Bone grafting – This usually comprises of small fragments of your own bone and if not either donated or synthetic bones are used. It helps prevent tooth loss by helping to hold the teeth in place and acts as a platform for your natural bone to regrow.
Tissue stimulating proteins – A special gel is applied to the diseased tooth root. It contains similar proteins found in developing tooth enamel and stimulates healthy tissue and bone growth.
What are the symptoms of Periodontal disease?
There are quite a few warning signs that can indicate periodontal disease.
- Bad breath and a persistent bad taste
- Swollen or red gums
- Tender or bleeding gums
- Pain when chewing food
- Gums that have pulled away from your teeth
- Sensitive and/or loose teeth
- Change in the way your teeth fit when you bite
- Change in the fit of dentures
How is the condition detected?
If you are experiencing any of the above or any feelings of discomfort at all it is important that you consult your dentist immediately. Your dentist will do the necessary checks to determine the problem and take prompt action. It is important that you schedule regular dental check ups at least twice a year so that any oral issues such as periodontal disease can be diagnosed early and treated quickly by dental professionals.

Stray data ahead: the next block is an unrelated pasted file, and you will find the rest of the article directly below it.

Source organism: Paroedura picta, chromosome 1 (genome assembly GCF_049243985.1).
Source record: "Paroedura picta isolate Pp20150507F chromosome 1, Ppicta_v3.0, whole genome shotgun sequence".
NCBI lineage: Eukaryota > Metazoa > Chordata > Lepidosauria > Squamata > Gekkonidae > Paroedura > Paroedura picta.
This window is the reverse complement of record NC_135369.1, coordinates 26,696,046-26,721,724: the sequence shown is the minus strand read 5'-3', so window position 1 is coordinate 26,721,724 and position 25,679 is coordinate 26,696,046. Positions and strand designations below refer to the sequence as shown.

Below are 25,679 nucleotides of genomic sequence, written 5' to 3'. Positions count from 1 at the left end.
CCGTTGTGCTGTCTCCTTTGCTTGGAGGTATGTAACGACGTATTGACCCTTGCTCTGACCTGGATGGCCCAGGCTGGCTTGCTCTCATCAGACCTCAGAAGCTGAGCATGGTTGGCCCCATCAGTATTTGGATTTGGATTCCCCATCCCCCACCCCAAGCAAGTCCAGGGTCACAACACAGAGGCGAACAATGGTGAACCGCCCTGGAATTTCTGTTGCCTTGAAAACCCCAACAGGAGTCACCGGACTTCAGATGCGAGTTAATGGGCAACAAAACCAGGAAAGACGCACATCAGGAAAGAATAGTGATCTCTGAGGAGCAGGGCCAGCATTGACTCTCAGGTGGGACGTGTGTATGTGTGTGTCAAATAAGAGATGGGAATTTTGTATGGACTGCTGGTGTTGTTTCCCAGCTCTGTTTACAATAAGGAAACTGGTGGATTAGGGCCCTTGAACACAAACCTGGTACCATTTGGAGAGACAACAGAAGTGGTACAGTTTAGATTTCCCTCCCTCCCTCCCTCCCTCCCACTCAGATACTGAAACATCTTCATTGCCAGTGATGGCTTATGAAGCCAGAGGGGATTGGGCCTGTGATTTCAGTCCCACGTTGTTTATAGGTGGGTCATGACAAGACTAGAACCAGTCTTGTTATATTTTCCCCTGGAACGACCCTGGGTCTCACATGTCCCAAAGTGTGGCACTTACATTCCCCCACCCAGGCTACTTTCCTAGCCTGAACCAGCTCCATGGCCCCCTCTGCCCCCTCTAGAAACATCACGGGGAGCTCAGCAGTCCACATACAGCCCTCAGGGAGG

What happens if Periodontal disease is left untreated or neglected?
If left untreated periodontal disease continues to develop and goes beyond the help of any treatment. There are three basic stages to the disease.
Moderate periodontal disease – This is the point at which the pockets deepen and collect more bacteria allowing it to aggressively attack bones and bloodstream. At that this stage it can still be controlled with thorough professional cleaning.